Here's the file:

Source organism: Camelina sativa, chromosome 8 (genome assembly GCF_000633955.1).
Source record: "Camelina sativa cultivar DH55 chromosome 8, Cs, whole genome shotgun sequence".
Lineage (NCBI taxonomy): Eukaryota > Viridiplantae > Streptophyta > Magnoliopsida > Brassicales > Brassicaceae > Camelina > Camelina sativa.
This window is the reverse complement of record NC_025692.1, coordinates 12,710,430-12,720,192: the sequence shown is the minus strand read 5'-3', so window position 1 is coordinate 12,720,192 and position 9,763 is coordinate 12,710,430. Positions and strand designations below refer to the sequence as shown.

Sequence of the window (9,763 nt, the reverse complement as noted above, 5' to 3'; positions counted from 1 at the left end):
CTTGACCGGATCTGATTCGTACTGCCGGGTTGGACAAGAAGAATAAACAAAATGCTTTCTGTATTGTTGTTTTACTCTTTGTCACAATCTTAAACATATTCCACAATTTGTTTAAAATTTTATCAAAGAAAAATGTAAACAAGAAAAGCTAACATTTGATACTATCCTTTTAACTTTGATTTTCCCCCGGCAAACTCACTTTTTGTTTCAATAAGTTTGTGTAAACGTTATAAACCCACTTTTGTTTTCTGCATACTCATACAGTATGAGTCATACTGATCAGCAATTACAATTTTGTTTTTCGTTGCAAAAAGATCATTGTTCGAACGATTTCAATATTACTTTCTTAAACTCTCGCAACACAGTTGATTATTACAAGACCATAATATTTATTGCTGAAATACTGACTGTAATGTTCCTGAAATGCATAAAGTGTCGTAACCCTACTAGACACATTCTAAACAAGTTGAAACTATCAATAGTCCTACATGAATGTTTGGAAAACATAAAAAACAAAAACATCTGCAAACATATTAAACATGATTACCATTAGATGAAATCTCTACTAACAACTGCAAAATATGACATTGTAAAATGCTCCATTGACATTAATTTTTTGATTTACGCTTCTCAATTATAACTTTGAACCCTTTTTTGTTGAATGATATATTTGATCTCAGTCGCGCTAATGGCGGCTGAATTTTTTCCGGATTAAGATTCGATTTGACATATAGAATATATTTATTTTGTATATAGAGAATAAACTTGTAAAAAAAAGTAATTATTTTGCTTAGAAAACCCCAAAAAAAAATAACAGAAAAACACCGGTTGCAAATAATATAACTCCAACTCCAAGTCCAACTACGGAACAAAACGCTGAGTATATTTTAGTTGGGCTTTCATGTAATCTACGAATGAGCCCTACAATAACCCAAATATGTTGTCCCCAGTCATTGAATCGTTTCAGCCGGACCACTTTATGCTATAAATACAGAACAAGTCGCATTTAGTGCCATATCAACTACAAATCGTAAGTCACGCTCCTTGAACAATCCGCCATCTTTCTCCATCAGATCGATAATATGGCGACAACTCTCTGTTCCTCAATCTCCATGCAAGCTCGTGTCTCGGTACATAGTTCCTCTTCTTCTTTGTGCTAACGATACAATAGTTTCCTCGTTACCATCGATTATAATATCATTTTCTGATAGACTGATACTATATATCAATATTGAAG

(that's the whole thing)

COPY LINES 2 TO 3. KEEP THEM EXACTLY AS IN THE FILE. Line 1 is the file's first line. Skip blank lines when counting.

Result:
Source record: "Camelina sativa cultivar DH55 chromosome 8, Cs, whole genome shotgun sequence".
Lineage (NCBI taxonomy): Eukaryota > Viridiplantae > Streptophyta > Magnoliopsida > Brassicales > Brassicaceae > Camelina > Camelina sativa.